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Trump Comey — utterly devastating, no match

Sunday, June 11th, 2017

[ by Charles Cameron — trump triumphing, trump trumped — which is it, obvs? ]
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Both op-eds, both from Washington Post, yesterday, June 10 2017:

My point being that we tend to write as though what seems obvious to us is obvious period, when it obviously isn’t always. A pity.

**

Sources:

  • Why Comey’s testimony was utterly devastating to Trump
  • Boy Scout James Comey is no match for Donald Trump
  • Oh I mean, everyone does it — I no doubt do it too. But according to Dorothy Lee, Linguistic Reflection of Winto Thought, among the Wintu there is an “attitude of humility and respect toward reality, toward nature and society”:

    I cannot find an adequate English term to apply to a habit of thought that is so alien to our culture. We are aggressive toward reality. We say, This is bread; we do not say, as the Wintu, I call this bread or I feel or taste or see it to be bread. The Wintu never say starkly this is; if he speaks of reality that is not within his own restricting experience, he does not affirm it, he only implies it. If he speaks of his experience he does not express it as categorically true.

    WaPo just can’t bear their faces?

    Sunday, October 9th, 2016

    [ by Charles Cameron — the words “substitute teachers” come to mind ]
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    There’s nothing like quoting the recent past to illustrate the near future, eh?

    presidential-vice-presidents-wapo-savedhttps://twitter.com/postpolitics/status/785172785417125889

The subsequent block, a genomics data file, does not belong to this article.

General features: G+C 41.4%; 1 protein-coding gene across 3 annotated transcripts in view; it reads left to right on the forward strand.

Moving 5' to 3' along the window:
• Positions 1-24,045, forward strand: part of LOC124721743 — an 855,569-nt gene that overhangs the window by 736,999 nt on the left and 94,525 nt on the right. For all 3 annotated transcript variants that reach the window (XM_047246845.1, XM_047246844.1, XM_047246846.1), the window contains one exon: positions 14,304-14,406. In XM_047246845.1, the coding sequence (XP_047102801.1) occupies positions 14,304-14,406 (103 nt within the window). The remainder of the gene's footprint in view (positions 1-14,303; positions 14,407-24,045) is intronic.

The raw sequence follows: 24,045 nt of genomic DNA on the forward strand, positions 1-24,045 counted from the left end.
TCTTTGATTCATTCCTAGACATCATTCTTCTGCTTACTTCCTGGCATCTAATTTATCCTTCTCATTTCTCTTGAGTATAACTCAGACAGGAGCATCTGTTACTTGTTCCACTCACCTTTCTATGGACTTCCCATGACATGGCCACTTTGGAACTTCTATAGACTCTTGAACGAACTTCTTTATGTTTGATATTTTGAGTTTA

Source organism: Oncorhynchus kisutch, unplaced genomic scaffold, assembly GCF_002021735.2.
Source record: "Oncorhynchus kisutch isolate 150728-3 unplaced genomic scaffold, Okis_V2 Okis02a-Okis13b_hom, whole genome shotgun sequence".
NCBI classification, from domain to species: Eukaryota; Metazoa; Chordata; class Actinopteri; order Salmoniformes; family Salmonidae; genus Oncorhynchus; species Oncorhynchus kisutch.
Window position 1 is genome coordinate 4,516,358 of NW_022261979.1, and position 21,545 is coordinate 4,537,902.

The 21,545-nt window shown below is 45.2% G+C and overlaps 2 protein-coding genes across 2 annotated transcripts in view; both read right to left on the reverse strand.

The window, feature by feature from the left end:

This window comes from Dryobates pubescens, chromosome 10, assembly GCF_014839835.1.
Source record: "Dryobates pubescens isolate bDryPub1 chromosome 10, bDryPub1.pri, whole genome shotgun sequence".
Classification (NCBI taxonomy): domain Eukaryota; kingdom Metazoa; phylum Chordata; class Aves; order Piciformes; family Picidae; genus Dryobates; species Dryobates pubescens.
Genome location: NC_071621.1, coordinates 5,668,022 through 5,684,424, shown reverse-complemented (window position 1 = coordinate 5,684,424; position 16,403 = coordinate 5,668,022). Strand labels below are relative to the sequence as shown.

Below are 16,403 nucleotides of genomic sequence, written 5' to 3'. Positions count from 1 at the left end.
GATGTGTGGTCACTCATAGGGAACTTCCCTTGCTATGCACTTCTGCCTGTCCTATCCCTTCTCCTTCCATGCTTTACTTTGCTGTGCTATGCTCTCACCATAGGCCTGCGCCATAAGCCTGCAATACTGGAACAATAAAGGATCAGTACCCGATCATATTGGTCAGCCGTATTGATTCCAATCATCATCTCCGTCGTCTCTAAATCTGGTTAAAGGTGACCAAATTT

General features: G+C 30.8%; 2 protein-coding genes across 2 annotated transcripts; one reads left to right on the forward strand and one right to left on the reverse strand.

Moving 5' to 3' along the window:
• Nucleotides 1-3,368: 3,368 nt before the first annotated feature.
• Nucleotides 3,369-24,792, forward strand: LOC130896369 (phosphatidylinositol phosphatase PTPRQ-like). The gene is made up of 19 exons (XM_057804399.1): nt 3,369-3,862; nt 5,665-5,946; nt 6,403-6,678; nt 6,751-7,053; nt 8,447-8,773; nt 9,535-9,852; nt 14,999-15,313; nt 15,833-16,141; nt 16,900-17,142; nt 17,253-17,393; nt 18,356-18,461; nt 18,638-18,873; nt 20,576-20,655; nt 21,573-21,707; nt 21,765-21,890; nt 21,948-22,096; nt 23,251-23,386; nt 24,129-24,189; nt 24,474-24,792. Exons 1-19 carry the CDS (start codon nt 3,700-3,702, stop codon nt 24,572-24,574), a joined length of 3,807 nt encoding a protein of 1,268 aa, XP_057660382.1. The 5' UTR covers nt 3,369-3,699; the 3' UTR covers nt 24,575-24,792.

I guess these guys seem more presidential?

    **

    Edited to add: Okay, revised version, 20 minutes later:

    https://twitter.com/washingtonpost/status/785177688839520257

    A Tale of Two Places – Dabiq and Rumiyah

    Sunday, September 11th, 2016

    [ by Charles Cameron — Rumiyah is a city for sure, Dabiq not so much ]
    .

    The Islamic State has a new magazine out, and it’s titled Rumiyah, not Dabiq. Here’s the first inside page of the first issue of Dabiq, together with the cover of the first issue of Rumiyah:

    dabiq-rumiyah-front

    And here’s the back cover of each magazine:

    dabiq-rumiyah-back

    What’s significant here is that the names of both magazines, like bookends, refer to a significant location in IS eschatology — but not the same place, two different places. And thereby hangs my Tale.

    **

    The front cover of Rumiyah, the new magazine, opens with a quote from Abu Hamzah al-Muhajir, who was Abu Mus’ab al-Zarqawi‘s immediate successor as emir of Al-Qaida in Iraq (AQI), the precursor to the Islamic State:

    O muwahhidin, rejoice, for by Allah, we will not rest from our jihad expect beneath the olive trees of Rumiyah (Rome)

    Moreover, the back page of Rumiyah, the new magazine, features a hadith about Rome: